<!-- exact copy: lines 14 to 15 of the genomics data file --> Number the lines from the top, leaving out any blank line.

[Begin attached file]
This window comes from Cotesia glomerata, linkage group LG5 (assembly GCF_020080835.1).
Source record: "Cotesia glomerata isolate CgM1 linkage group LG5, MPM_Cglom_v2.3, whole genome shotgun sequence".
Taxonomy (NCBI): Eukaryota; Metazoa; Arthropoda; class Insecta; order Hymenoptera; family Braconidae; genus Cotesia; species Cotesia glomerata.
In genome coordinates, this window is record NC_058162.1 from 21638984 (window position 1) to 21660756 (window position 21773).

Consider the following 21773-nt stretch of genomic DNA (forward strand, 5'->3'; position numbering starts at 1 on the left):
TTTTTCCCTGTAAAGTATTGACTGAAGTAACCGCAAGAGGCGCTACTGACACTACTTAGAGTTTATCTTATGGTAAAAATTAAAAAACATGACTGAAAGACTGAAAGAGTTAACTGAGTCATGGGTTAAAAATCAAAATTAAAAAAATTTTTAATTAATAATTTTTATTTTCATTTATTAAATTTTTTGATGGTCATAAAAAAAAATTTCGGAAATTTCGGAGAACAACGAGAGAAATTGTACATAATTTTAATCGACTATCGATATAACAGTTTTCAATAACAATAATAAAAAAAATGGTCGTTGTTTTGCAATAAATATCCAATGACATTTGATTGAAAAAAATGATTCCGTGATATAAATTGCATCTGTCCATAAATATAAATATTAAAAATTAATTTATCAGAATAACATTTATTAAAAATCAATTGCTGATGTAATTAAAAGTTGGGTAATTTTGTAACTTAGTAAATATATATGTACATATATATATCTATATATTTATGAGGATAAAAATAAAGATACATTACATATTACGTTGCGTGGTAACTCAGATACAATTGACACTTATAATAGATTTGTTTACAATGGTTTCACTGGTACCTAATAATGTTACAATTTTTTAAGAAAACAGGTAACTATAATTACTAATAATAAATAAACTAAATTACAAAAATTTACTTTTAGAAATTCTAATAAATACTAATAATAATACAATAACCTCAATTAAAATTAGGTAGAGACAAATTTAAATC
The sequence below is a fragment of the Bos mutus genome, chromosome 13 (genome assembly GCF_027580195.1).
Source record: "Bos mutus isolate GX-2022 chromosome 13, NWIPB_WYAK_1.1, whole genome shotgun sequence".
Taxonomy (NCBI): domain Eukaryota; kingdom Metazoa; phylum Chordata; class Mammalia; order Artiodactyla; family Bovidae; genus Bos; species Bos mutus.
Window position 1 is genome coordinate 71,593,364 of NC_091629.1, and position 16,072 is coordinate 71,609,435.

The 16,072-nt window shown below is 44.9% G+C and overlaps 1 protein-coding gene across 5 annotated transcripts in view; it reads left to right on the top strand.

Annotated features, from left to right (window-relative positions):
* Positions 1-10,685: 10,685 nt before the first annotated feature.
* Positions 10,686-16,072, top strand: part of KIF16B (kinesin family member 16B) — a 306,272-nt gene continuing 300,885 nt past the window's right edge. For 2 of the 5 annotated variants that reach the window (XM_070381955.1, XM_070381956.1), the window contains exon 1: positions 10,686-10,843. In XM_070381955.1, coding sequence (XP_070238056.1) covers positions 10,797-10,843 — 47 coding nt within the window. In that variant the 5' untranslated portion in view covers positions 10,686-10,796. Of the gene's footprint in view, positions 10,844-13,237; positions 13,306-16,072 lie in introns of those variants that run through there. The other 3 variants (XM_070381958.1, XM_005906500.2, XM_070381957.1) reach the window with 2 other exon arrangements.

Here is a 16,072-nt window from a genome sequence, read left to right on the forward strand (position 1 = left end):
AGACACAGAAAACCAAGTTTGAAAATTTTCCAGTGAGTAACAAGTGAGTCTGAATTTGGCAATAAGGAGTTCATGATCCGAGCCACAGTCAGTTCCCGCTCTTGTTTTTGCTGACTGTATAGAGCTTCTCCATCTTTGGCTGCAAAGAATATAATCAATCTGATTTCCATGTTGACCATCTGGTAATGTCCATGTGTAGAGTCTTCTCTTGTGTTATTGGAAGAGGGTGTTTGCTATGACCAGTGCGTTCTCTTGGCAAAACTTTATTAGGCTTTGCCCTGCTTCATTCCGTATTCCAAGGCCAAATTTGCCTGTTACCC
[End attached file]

* Positions 10,686-16,072, top strand: part of KIF16B (kinesin family member 16B) — a 306,272-nt gene continuing 300,885 nt past the window's right edge. For 2 of the 5 annotated variants that reach the window (XM_070381955.1, XM_070381956.1), the window contains exon 1: positions 10,686-10,843. In XM_070381955.1, coding sequence (XP_070238056.1) covers positions 10,797-10,843 — 47 coding nt within the window. In that variant the 5' untranslated portion in view covers positions 10,686-10,796. Of the gene's footprint in view, positions 10,844-13,237; positions 13,306-16,072 lie in introns of those variants that run through there. The other 3 variants (XM_070381958.1, XM_005906500.2, XM_070381957.1) reach the window with 2 other exon arrangements.

Here is a 16,072-nt window from a genome sequence, read left to right on the forward strand (position 1 = left end):